A SOJOURNER’S VIEWS: A nascent Mindanawon film industry

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ILIGAN CITY (23 May) — The average Filipinos on the street – referred to by the renowned Filipino filmmaker Lamberto V. Avellana during the first golden age of Filipino movies as the “bakya crowd” – would ordinarily think that all Filipino movies today are produced only in Metro Manila.  This is understandable since the movies that the masa would patronize – both by buying tickets at the box-office of cineplexes or DVD pirated tapes available in the streets – are the action or horror films produced by Regal and Viva or those glossy romantic-comedies of Star Cinema.

However, a growing number of Filipino cineastes – especially those who are not drawn to escapist films but would rather see movies that mirror life’s complex realities that oftentimes contradict the myth of “and-they-live-happily-ever-after” – are well aware that Manila may soon cease to be the imperialist center of the film industry.  Owing to the rise of the independent films in the past decade, there has now arisen a truly national film industry involving not only Manila-based filmmakers but those of the nation beyond Manila.  This is unfolding as Filipino movies are now entering another golden age following the one of the 1970s-80s with the films of Brocka, Bernal, de Leon, Castillo, Romero, Aquiluz, Guillen, Abaya et al who were all Manila-based.

This phenomenon was very clearly highlighted during the 34th Urian Awards ceremony held last 17 May 2011 at the Mariott Hotel in Pasay City.  All movies nominated for Best Picture of 2010 were indie films and even those judged to be the Best Films of the past decade (2000-2010) were mostly produced outside the mainstream film studios. In his opening speech, Roland Tolentino, the chair of the oldest critics’ group the Manunuri ng Pelikulang Pilipino, lauded the bountiful harvest of diverse indie films from the regions.

Of the films vying for Best Picture, the majority were no longer reflections of life in Metro Manila but in various parts of the country including Ang Damgo  ni Eleuteria filmed in Cebu and Ang Mundo sa Panahon ng Yelo made by a filmmaker from Nueva Ecija. Of special interest to Mindanawons is that three were those of Mindanao-based filmmakers including Sheika (by Arnel Mardoquio of Davao), Limbunan  (by Gutierrez “Teng”  Mangansakan II of Maguindanao) and Halaw (by Sheron Dayoc of Zamboanga). These three films were nominated in almost all other categories from acting to production design, from directing to music. When the awards were handed, Sheika won in three categories (Best Actress for Fe Ginging Hyde, Best Screenplay for Mardoquio and Best Editing for Willie Apa Jr. and Arthur Ian Garcia). Limbunan won Best Sound (for Dempster Samarista).  The other indie film that made a lot of waves at the Urian awards was Ang Damgo ni Eleuteria, directed by Cebu-based Remton Siega Zuasola.  It won Best Music, Best Cinematography, Best Director and Best Film.  As the film is in Bisaya-Cebuano, most of Mindanawons could easily relate to the film.

Bienvenido Lumbera, a member of the Manunuri and National Artist for Literature provided the reason for the sweep of awards: “Indie filmmakers are making more interesting and meaningful movies and their mainstream counterparts have not unlearned their tired formulas for supposedly crowd-pleasing entertainment.”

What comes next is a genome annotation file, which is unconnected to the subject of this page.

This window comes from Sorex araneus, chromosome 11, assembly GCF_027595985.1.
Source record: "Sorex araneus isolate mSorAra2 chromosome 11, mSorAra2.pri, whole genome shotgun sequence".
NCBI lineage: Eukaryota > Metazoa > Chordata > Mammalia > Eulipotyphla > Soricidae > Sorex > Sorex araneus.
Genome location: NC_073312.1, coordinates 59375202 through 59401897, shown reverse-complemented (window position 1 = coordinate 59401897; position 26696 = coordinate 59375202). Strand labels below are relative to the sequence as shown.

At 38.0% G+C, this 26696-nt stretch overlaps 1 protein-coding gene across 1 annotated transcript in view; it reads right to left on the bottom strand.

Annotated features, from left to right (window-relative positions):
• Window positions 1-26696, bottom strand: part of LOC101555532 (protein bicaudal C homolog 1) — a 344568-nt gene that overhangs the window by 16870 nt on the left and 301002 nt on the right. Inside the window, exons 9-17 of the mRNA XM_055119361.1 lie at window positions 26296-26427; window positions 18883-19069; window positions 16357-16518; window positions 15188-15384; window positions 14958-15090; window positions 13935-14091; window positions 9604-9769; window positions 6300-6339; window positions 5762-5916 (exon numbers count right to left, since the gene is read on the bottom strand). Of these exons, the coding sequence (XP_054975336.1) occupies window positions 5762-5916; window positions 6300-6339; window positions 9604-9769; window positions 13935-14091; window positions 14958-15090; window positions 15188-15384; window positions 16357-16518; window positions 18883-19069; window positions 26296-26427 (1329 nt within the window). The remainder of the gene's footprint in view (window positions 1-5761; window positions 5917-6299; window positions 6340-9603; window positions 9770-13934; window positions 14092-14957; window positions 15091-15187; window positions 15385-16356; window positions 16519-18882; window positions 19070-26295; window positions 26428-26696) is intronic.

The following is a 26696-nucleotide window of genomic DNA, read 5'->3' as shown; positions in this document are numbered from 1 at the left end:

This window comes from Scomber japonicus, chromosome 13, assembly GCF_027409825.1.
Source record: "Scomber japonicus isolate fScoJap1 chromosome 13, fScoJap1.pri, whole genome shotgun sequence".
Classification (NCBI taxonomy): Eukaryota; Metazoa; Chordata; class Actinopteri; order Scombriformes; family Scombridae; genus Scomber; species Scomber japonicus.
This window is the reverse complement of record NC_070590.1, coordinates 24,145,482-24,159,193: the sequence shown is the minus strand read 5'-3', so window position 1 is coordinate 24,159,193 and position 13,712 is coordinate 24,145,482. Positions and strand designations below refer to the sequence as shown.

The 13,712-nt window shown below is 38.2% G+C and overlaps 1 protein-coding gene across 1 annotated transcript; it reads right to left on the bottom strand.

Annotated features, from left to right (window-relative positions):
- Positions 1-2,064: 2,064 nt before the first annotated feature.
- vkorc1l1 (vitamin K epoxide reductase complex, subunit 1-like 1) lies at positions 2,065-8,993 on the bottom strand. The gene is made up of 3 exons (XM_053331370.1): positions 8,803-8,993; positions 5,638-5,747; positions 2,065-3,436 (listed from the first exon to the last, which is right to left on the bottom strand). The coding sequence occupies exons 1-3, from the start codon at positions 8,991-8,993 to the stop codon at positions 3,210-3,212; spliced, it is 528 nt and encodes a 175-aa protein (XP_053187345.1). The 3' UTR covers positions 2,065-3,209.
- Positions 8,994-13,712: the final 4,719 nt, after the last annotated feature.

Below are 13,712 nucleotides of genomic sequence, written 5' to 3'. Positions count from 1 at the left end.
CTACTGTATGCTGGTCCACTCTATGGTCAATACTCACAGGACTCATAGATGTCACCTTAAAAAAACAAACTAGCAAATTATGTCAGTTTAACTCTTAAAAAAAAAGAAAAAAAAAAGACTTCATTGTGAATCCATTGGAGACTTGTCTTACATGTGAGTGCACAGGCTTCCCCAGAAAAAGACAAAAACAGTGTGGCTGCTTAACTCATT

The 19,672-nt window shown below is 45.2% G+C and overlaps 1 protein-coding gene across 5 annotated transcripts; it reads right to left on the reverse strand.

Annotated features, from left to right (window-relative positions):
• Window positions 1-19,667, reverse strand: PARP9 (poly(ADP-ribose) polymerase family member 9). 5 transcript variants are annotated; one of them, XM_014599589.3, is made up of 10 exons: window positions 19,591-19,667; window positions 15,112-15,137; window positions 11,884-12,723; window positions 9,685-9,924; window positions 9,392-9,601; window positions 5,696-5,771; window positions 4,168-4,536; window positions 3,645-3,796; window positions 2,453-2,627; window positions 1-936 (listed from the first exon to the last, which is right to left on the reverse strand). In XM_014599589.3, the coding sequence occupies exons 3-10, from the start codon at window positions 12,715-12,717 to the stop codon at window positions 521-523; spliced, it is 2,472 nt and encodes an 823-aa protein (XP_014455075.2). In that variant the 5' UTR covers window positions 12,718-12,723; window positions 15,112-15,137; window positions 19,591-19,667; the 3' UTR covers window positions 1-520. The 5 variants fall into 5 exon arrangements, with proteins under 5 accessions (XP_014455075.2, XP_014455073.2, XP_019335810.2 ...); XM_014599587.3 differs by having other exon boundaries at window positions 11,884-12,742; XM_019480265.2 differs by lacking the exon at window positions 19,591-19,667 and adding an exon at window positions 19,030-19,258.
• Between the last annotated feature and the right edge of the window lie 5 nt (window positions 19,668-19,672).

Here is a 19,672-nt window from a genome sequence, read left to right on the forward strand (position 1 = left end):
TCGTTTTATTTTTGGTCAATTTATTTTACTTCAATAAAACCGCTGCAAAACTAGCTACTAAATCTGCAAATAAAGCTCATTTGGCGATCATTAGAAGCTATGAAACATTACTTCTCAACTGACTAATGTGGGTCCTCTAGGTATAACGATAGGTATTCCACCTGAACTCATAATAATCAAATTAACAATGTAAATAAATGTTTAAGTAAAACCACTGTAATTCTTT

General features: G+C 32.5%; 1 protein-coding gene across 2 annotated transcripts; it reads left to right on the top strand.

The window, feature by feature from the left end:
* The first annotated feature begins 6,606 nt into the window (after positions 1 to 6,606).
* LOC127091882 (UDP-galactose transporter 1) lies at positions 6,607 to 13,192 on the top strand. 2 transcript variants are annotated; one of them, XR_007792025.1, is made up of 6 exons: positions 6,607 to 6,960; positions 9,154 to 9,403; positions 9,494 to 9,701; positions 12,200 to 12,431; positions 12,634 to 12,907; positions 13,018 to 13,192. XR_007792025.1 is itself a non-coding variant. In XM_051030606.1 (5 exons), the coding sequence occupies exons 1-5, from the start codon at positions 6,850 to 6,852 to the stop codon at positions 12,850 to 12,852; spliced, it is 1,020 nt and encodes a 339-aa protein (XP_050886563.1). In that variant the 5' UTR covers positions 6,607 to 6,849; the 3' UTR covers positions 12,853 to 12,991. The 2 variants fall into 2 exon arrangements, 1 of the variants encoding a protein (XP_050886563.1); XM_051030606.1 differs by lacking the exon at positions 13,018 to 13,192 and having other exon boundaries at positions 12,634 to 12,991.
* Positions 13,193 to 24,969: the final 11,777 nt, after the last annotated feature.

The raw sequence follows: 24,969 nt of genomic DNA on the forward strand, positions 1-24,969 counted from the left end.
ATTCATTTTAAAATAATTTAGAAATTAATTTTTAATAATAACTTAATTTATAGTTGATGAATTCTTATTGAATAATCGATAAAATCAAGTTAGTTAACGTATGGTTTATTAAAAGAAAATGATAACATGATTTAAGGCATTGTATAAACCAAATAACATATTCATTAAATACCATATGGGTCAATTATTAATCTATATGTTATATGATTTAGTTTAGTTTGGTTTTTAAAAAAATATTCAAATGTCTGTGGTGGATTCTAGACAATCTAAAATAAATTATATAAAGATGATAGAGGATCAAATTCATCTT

Thus, the 2011 Urian awards served very important notices.  Metro Manila is no longer the center of the future Filipino film industry even as this industry will remain a fledgling one given the limitations of independent films especially in terms of marketing and making it available to the masses. Owing to the possibilities that came with digital filmmaking, there has truly arisen a national film industry constituted by films coming from a number of regions from the north to the south. A nascent film movement in the deep south of the Republic is claiming its place in this new chapter of Filipino film history.

Compared to the fields of theatre and music-songwriting, Mindanao films have a long way to go before it can establish its own identity.  The Mindanawon theatre movement that arose since the 1960s and has sustained its productive capacity until today — although it has lost a bit of its dynamism in the past decade – can claim to have produced enough works to establish its niche in Filipino dramaturgy. The works of playwrights and directors through the years (Galenzoga, Rivera, Horfilla, Garitoy, Remotigue, Pagusara, Noel, Fernandez, Narvaez, Belar et al) and performed by the Kolambugan Maranatha Drama Group, the Magdudulang Mayukmok,  the Sining Kambayoka Ensemble, the Sining Malay Ensemble, the  Kaliwat Theatre Collective, the EDCADS theatre group, the Iligan Performing Arts Group, the Sining Kapapagariya et al) have collectively projected a profile of a rich Mindanawon theatre practice that are these artists’ and cultural workers’ legacy to the next generations.

The field of Mindanawon music and song-writing has also asserted its own identity distinct from that of other regions.  Because the main proponents of this movement (Asin, Granada, Ayala, Landero, Barrios, Nono, Yano) have been able to penetrate Metro Manila with their unique sound – resulting from a fusion of indigenous music, ethnic rhythms and lyrics grounded on the socio-ecological contexts of the “tri-people” of Mindanao – and have sustained people’s interest in this kind of music and songs, there is no doubt that Mindanawon’s contribution to music and songs is acknowledged and highly regarded.